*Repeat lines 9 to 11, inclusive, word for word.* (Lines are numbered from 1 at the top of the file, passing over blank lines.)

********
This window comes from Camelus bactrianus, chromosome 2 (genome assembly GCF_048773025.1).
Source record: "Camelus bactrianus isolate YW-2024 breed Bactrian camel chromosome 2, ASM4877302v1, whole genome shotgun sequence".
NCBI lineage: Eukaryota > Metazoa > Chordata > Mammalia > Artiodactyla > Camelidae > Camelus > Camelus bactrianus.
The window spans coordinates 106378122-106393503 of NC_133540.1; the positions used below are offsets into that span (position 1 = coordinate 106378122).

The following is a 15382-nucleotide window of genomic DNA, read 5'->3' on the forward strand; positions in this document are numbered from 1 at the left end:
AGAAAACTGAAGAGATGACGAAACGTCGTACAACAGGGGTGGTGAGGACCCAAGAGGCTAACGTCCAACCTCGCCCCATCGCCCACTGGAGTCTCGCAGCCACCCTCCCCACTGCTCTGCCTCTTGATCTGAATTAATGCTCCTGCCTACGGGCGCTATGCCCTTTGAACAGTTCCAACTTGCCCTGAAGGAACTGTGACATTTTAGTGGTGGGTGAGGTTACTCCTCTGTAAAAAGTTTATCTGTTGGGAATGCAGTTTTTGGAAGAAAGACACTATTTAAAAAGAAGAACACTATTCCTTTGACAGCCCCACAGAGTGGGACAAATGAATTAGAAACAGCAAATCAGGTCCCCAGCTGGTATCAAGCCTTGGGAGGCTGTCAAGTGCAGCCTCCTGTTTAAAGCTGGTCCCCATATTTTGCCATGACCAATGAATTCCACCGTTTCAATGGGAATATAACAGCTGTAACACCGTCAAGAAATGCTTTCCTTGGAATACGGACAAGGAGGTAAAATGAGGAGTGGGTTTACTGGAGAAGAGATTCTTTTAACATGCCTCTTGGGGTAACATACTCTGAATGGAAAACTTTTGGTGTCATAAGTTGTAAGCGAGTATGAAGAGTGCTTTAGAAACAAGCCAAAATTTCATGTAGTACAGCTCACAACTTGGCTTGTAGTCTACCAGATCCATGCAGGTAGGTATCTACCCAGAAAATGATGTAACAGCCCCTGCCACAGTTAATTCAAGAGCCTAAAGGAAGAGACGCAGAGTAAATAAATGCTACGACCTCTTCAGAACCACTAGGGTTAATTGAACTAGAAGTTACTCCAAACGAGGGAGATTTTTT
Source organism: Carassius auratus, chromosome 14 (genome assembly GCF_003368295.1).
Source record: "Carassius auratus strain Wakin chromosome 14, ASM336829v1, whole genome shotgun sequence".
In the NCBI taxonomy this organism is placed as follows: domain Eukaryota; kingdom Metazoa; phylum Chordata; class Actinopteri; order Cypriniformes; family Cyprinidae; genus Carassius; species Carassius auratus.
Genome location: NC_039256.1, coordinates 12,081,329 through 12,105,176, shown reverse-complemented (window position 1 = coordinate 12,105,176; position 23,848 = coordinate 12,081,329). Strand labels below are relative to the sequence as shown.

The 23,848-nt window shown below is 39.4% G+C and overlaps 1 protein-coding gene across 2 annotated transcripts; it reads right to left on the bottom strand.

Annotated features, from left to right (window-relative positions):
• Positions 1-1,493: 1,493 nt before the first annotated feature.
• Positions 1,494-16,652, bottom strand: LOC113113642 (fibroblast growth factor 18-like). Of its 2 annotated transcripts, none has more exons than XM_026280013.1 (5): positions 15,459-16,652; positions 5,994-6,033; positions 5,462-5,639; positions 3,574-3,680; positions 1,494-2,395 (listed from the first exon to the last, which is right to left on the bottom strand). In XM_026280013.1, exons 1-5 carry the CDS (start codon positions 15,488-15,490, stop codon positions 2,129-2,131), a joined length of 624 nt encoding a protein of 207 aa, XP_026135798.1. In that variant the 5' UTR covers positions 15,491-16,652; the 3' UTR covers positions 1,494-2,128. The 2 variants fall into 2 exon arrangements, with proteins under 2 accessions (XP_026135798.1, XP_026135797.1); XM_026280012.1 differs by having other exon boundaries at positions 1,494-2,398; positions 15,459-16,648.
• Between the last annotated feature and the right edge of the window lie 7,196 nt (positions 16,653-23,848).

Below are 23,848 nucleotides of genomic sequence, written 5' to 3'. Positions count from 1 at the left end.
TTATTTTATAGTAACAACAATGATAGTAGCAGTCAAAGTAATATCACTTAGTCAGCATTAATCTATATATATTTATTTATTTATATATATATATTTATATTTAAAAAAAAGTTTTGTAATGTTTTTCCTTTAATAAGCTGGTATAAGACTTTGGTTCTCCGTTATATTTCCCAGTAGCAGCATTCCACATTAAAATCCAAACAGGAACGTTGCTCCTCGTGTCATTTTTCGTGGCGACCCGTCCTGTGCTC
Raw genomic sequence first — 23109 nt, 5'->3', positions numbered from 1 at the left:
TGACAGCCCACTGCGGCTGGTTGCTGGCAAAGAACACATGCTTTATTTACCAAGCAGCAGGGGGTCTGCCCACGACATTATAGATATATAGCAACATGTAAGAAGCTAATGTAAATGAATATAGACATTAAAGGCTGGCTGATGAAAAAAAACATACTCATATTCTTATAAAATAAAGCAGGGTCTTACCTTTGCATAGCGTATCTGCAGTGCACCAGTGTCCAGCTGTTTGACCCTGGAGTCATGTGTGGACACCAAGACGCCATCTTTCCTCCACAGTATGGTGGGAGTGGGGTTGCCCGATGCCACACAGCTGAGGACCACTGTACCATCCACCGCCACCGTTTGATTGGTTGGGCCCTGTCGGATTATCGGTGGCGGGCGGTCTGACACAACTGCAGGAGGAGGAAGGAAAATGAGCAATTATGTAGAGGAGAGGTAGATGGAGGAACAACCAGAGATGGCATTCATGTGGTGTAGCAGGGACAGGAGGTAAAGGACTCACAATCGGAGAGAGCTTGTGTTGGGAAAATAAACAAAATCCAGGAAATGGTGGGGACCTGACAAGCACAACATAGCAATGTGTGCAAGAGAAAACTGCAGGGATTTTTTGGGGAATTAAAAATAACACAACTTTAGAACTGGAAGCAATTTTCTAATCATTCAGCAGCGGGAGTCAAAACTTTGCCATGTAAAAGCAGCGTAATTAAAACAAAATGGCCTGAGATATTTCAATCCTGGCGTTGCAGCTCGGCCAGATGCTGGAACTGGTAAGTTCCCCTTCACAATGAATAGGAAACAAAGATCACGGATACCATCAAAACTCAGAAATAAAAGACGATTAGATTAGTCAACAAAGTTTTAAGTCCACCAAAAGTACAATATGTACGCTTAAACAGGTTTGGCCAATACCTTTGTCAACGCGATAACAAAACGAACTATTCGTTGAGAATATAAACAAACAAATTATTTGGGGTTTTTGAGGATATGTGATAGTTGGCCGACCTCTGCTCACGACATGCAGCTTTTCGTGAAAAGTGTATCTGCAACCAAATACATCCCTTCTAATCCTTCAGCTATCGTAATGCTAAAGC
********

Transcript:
In the NCBI taxonomy this organism is placed as follows: domain Eukaryota; kingdom Metazoa; phylum Chordata; class Actinopteri; order Cypriniformes; family Cyprinidae; genus Carassius; species Carassius auratus.
Genome location: NC_039256.1, coordinates 12,081,329 through 12,105,176, shown reverse-complemented (window position 1 = coordinate 12,105,176; position 23,848 = coordinate 12,081,329). Strand labels below are relative to the sequence as shown.

The 23,848-nt window shown below is 39.4% G+C and overlaps 1 protein-coding gene across 2 annotated transcripts; it reads right to left on the bottom strand.